The first cabbage whites of spring! said no one ever. But their mad pas de deux is as full of zest as the tiger beetle gleaming green below.
The tall tulip tree has burst its buds—shining green nubbins against the deep blue. Two crows chase a raven, diving, jeering themselves on.
In the woods, soft green clouds of newly opened leaves here and there. In the garden, the first bleeding-hearts—hunched, almost apologetic.
Low clouds of variable darkness. A turkey vulture flaps its wings, struggling to get aloft. The weather app says it will rain in 37 minutes.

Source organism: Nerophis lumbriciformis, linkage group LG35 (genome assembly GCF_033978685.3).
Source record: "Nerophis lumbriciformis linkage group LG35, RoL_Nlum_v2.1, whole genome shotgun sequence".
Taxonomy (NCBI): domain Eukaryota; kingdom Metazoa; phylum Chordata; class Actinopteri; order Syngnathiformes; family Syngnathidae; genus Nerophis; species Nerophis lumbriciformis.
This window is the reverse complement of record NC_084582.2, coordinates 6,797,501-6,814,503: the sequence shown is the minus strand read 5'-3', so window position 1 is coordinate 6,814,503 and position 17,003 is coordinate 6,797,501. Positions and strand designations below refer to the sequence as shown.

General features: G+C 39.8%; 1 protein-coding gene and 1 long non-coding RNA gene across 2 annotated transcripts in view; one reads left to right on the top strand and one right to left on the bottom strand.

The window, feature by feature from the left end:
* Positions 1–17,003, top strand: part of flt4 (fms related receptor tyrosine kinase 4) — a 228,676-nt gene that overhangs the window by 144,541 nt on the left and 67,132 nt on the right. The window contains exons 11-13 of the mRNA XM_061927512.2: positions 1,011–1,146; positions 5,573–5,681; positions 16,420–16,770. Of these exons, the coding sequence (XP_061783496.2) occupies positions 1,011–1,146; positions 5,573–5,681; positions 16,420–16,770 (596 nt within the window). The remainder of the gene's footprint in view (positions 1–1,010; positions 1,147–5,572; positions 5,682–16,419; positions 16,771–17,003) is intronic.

A green haze of invasives: daylily, barberry, garlic mustard. A gnatcatcher hovering and diving between raindrops—the tick tick of its bill.
The croak of a raven skimming the treetops. A white-throated sparrow fresh from bathing in the stream grooms itself in the weak sunshine.
A blush of blossoms on the ancient red maple, one of my most important teachers when I was young and learning to climb—on branches now gone.
A kestrel lands on a limb at the woods’ edge, looks around and flies off, skimming the ground. The field sparrow barely pauses his song.
Amid the heavy raindrops, the lighter ghosts of just-melted snowflakes. Treetops sway this way and that. The towhee goes on calling.
Overcast. Gun shots from over the ridge. A blue-gray gnatcatcher calls from the edge of the blue-gray woods.